Hereford Cathedral is properly known as the Cathedral Church of Saint Mary the Virgin and Saint Ethelbert the King at Hereford (thus the seal's legend: Ethelbert Herefordensis Ecclesie) and has always been one of England 's pre-eminent cathedrals. The first Christian church on the site may have been built as early as 542 CE. Hereford became a diocesan seat in 676, and the first cathedral under the current name was begun around 825 CE. It was intended to surround the tomb of the Saxon King Ethelbert, who was murdered in 793. The cathedral was rebuilt in 1012 and again in 1079 (after the church of 1012 burned in 1055). The modern cathedral consists largely of extensive renovations and additions made in the 13th and 14th centuries. The extant central square tower was begun sometime after 1349 and was topped by a spire. The chapter seal attached to Monsson 2 shows only a central spire, without a square a tower, suggesting that the seal was created before that date (see above). The narrow west tower depicted on the seal of Monsson 2 collapsed on Easter Monday, 1786. The Diocese of Hereford celebrated its 1300th anniversary in 1976, and the Cathedral Chapter and the office of Dean of the Cathedral both remain in existence.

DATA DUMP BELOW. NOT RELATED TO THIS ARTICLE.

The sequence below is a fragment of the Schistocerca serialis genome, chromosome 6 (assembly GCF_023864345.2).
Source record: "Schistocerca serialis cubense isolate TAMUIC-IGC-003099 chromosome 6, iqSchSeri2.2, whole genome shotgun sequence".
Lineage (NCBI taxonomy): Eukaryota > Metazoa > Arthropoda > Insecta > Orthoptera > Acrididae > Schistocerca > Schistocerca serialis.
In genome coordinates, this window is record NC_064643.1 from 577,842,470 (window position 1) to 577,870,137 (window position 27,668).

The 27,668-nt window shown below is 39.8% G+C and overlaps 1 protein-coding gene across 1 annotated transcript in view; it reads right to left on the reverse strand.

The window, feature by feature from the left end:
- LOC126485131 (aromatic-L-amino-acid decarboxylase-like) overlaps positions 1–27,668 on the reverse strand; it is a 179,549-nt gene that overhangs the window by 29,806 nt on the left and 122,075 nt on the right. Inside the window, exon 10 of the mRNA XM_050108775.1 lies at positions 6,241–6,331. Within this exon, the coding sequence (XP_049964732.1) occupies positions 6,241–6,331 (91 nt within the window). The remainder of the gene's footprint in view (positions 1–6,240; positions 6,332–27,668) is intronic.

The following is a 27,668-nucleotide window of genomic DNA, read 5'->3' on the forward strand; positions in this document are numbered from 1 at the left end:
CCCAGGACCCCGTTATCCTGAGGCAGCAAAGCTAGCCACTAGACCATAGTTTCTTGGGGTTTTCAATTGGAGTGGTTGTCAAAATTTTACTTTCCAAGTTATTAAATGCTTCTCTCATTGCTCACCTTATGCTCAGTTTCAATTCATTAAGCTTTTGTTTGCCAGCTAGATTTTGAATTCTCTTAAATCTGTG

A History of the County of Worcester , Vol. 2 (of 4), from the series The Victoria History of the Counties of England edited by J.W. Willis-Bund and William Page (London:Archibald Constable and Company Ltd., 1906). Page 144: Early in the thirteenth century Giles, Bishop of Hereford, confirmed assarts de la Dirfaud,' the gift of William his predecessor, and land at Horton' given by John de Stanford.

 

 

Letter of Recommendation (1643)

 

Letter of Recommendation (1643)
Monsson 8

 

Transcribed and Researched by John Stephan Edwards
Summer 2004

 

 

An autograph letter of recommendation from George Goring to Prince Rupert in support of the promotion within the Regiment of Horse of Lt. Colonel John Covert following the death of his brother, Colonel Thomas Covert.

 

Document:

Letter in black/brown ink on folded paper,185mm x 286mm.

 

Text:

 

May it please your High[ness] In pencil in modern hand: {Prince Rupert

 

This bearer, brother

to my late deceased sonne Covert,

is by me a most humble sutore to

your High[ness]. That he may by your

princely favour succeede his

brother in his co[m]mission for

his Regiment of Horsse, as he

is like to doe in his estate.

he was his Lieutenant Collonell

before. your favour and princely

eye vppon him wilbe a Singular

addition to the many formerly re-

ceived by

Your High[ness] most fayth

-full humble and all

obedient servant

Goringe

giv[en]:

Oxford Aug 31

1643

 

Verso endorsement:

1643. Aug. 31.

Goring, for Col. Covert

 

Historical Context:

This letter was penned by George, Baron Goring of Hurstpierpoint (later created Earl of Norwich on 28 Nov. 1644) to Prince Rupert of the Rhine, General of Horse to King Charles I in the early years of the English Civil Wars.